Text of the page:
Photo Credit: Yonatan Sindel / Flash 90
President Vladimir Putin at Yad Vashem museum in Jerusalem, January 23, 2020.

The besieged people of Ukraine may get a short break from the incessant onslaught of Russian missile and kamikaze drone attacks this weekend.

Russia’s President Vladimir Putin has ordered his forces to stand by a 36-hour cease fire in Ukraine this weekend in deference to the Russian Orthodox Christmas holiday that takes place this Saturday.


The temporary truce was proposed on Thursday by Patriarch Kirill, head of the Russian Orthodox Church.

“I, Patriarch of Moscow and All Russia Kirill, call on all parties involved in the internecine conflict to establish a Christmas ceasefire from 12:00 pm Moscow time on January 6 to 12:00 am on January 7 so that Orthodox people can attend church services on Christmas Eve and on Christmas Day,” Kirill said in his statement.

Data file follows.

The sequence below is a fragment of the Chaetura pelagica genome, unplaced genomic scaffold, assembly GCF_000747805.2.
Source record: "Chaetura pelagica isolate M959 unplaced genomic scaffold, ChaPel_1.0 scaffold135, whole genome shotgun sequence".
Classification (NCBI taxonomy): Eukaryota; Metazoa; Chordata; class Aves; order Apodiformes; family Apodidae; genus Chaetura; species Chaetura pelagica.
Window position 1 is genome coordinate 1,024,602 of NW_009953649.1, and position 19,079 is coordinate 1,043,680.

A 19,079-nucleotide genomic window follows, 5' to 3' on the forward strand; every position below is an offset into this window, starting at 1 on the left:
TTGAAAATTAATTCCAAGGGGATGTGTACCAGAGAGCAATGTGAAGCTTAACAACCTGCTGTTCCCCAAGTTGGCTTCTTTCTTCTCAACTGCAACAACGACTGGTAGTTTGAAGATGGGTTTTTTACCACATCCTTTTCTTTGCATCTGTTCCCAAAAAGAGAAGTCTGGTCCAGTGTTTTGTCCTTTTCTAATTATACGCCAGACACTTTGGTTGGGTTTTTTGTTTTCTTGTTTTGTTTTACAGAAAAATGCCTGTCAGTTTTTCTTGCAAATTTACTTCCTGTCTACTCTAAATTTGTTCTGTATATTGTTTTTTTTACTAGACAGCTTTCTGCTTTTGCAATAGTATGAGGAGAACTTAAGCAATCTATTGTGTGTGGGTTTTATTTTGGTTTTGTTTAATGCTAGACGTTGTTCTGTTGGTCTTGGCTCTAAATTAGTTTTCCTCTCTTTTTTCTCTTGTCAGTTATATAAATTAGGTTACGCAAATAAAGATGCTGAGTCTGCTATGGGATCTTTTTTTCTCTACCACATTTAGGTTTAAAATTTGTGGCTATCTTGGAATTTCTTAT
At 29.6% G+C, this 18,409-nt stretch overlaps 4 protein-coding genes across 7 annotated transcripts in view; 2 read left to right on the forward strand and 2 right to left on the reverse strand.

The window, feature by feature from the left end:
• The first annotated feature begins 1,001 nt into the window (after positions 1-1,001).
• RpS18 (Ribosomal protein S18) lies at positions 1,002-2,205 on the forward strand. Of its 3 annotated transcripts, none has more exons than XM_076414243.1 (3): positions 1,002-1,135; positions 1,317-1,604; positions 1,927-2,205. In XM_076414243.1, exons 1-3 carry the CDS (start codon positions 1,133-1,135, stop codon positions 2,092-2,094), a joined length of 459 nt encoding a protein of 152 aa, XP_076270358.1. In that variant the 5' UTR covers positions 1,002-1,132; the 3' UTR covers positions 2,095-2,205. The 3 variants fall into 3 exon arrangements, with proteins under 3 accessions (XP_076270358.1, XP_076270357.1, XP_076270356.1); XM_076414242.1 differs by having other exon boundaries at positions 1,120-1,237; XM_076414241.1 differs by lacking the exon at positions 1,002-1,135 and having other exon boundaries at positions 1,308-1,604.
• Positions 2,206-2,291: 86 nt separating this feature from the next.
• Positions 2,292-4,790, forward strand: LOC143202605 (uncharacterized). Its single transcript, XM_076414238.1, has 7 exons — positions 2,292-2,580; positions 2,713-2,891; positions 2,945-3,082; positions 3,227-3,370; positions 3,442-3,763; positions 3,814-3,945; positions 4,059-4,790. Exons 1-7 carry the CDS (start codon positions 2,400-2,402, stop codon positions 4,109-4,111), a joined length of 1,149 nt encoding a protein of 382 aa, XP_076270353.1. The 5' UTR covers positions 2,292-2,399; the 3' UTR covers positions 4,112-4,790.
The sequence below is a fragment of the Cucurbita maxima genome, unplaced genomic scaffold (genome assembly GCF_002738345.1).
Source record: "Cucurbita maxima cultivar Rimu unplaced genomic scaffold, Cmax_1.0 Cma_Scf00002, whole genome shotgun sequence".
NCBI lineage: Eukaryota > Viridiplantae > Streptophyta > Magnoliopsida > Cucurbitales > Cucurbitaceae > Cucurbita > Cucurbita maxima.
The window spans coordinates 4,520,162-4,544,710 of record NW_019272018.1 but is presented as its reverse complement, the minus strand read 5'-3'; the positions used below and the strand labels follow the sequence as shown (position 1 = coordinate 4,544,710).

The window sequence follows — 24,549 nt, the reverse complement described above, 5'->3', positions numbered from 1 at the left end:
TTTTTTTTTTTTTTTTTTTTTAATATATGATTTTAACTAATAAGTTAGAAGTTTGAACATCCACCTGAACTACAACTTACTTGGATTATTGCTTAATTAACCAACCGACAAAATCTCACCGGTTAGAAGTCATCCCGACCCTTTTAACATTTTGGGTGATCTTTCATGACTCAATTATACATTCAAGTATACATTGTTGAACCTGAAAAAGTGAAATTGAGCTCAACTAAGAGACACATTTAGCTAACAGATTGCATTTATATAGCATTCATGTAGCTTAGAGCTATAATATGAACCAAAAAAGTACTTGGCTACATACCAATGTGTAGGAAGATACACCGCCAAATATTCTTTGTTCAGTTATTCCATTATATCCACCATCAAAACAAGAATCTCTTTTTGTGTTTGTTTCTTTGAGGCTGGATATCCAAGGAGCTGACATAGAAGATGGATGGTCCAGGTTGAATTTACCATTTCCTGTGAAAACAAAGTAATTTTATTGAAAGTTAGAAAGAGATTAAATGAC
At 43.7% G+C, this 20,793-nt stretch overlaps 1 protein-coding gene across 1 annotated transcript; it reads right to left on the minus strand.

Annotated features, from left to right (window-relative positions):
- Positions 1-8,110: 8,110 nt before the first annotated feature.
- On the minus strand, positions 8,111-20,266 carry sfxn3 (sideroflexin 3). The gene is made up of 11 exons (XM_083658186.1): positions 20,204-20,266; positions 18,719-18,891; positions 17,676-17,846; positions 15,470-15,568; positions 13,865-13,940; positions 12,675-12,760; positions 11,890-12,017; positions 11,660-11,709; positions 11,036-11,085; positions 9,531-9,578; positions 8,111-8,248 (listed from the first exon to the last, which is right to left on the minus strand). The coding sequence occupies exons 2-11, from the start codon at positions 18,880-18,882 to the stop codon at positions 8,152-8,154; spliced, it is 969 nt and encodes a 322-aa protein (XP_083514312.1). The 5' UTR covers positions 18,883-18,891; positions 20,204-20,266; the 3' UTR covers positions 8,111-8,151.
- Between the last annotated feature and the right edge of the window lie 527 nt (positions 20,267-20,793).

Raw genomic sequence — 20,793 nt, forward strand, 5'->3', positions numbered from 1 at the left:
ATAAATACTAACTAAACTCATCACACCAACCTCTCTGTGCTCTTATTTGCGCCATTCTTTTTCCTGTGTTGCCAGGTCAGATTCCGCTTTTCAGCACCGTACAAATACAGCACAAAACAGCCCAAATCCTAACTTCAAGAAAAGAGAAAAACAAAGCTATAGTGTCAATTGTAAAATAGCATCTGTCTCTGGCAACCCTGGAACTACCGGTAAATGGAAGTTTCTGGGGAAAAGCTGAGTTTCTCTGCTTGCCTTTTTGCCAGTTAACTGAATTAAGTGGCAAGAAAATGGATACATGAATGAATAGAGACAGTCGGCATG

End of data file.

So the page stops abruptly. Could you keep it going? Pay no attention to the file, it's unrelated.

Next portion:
It’s not entirely clear, however, whether the planned cease fire will actually take place, nor what the Ukrainian forces will do in response even if it does.

Ukrainian presidential adviser Mykhailo Podolyak dismissed the idea of a truce in a statement posted on Twitter.

“First. Ukraine doesn’t attack foreign territory and doesn’t kill civilians. As RF [Russian Federation] does. Ukraine destroys only members of the occupation army on its territory.

“Second. RF must leave the occupied territories — only then will it have a ‘temporary truce’. Keep hypocrisy to yourself,” Podolyak wrote.

The Ukrainian official called the announcement a “cynical trap” and an “element of propaganda.” He vowed that “no one will stop” until Russian forces “flee from Ukraine, return the houses and apartments stolen from Ukrainians in Crimea … [and] learn the meaning of the concept of ‘international law.'”

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Hana Levi Julian is a Middle East news analyst with a degree in Mass Communication and Journalism from Southern Connecticut State University. A past columnist with The Jewish Press and senior editor at Arutz 7, Ms. Julian has written for, and other media outlets, in addition to her years working in broadcast journalism.